Rising prices are forcing consumers to be more prudent with their spending, which means they are holding onto their phones for longer.
The average age of smartphone ownership is now 2.8 years, up from 2.6 years this time last year, new data shows.
More than 30% of UK consumers have owned a smartphone for more than three years, an increase of more than a fifth.
Both EE owners BT and Virgin Media O2 have reported falling smartphone sales in recent months as consumers tighten their wallets.
Jack Hamlin, director of global consumer insights at Kantar’s Worldpanel division, which examined the data, attributed this trend to the UK’s “sticky” inflation.
“While inflation may be slowing now, a decline in household savings and an increase in credit card defaults will put further pressure on consumer wallets into 2024,” he said.
“Inflation-stricken consumers are changing their behavior accordingly. Smartphones are being used for longer periods of time and are increasingly being replaced only when they break.”
UK mobile networks (EE, Vodafone, O2 and Three) all implemented inflation-busting price hikes in April, increasing bills by up to 15% in April.
The lack of transparency around price rises has angered many consumers and prompted regulator Ofcom to intervene.
Adding to the blow, British consumers are now paying more for their devices due to the weaker pound.
While the overall price of smartphones has flattened out in recent years, many manufacturers have started pricing their devices at the same figure in dollars, euros, and pounds.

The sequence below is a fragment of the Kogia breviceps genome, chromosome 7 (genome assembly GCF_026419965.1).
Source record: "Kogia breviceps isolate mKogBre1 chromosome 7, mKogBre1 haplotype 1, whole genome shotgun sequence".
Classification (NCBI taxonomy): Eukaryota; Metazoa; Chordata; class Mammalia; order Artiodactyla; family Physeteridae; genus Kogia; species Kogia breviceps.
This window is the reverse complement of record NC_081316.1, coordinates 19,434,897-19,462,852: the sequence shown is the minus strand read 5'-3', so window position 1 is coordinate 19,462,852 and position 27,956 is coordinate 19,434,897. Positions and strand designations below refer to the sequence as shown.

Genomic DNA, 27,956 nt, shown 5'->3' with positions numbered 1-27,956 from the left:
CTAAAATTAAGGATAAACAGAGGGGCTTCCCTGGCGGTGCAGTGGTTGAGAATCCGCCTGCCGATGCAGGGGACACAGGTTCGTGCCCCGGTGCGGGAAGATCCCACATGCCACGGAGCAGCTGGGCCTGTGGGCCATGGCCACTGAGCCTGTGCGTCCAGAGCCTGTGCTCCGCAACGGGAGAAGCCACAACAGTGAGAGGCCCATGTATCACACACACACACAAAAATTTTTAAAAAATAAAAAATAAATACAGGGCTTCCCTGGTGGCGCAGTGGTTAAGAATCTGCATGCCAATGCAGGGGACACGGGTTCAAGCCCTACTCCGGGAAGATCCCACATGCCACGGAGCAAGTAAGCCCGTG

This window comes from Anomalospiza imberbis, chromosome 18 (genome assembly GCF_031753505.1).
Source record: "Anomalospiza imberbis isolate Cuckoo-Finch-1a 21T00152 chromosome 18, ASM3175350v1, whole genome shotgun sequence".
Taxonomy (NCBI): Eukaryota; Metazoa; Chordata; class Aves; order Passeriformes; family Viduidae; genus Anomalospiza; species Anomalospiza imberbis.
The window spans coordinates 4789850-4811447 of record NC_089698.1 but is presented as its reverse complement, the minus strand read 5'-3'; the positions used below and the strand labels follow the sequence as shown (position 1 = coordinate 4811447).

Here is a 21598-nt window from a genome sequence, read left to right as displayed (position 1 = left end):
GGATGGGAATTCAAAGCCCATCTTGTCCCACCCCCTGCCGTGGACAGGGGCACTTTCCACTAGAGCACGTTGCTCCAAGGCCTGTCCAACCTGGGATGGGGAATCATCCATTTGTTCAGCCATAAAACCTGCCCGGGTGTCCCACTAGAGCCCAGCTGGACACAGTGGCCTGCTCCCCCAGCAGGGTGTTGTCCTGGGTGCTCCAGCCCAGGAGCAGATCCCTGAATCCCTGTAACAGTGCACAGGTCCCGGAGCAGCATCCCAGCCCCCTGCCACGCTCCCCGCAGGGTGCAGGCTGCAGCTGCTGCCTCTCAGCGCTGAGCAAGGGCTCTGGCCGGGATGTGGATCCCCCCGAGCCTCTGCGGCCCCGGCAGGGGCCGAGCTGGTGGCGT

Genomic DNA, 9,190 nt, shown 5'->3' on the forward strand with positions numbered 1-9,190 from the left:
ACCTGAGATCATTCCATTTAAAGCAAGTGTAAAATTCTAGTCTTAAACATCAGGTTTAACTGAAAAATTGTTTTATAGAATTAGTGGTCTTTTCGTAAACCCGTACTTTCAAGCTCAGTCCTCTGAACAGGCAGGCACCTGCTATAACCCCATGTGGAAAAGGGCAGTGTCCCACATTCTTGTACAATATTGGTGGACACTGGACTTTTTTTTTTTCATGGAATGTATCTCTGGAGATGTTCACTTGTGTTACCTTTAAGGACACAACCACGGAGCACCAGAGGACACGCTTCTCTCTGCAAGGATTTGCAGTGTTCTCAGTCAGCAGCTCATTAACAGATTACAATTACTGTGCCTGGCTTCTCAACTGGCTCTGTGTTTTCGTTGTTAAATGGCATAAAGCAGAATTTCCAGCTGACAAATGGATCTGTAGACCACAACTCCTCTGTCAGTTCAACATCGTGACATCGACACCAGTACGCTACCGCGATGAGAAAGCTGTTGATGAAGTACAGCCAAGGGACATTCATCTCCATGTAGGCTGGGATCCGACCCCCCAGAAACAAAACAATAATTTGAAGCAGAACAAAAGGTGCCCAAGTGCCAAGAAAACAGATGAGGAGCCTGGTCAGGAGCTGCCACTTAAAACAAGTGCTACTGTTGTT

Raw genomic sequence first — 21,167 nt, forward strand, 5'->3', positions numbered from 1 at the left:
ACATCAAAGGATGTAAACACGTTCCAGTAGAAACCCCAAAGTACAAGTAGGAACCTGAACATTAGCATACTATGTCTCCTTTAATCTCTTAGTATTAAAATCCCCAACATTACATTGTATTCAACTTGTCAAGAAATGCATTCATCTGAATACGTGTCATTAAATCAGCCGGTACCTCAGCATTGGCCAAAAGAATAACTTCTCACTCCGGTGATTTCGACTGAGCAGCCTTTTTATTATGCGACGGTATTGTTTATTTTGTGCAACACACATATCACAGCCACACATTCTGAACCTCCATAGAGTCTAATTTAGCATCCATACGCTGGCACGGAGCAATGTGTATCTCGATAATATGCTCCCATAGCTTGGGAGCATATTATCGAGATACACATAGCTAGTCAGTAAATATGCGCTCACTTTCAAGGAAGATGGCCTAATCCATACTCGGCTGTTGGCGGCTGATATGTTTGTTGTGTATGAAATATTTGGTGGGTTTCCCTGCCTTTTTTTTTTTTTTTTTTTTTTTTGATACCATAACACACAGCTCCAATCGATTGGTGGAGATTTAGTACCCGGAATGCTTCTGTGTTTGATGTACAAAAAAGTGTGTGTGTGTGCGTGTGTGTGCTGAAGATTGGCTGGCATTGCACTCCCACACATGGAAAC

Mr Hamlin added: “What this means is that UK consumers are getting a worse deal. They pay more for their devices than consumers in the US or Europe. “You will have to pay,” he added.
Rising costs mean more customers are also choosing to buy devices SIM-free rather than buying them in a contract bundle from their mobile carrier.
The proportion of consumers choosing this strategy was 52% in the year to October, up from 46% in the previous 12 months.
Kanter said this is helping so-called mobile virtual network operators (MVNOs) such as Gifgaf, Voxy and Lebara, which piggyback on the networks of larger companies, expand their market share.
Meanwhile, existing players are overhauling their business models in a bid to stand out in the increasingly competitive telecom market.
In October, EE announced it would start selling refrigerators and insurance to expand its offering to appeal to more customers.
Vodafone and Three are also in talks for a £15bn merger to create the UK’s biggest mobile network. Both companies say the partnership is necessary to drive investment.
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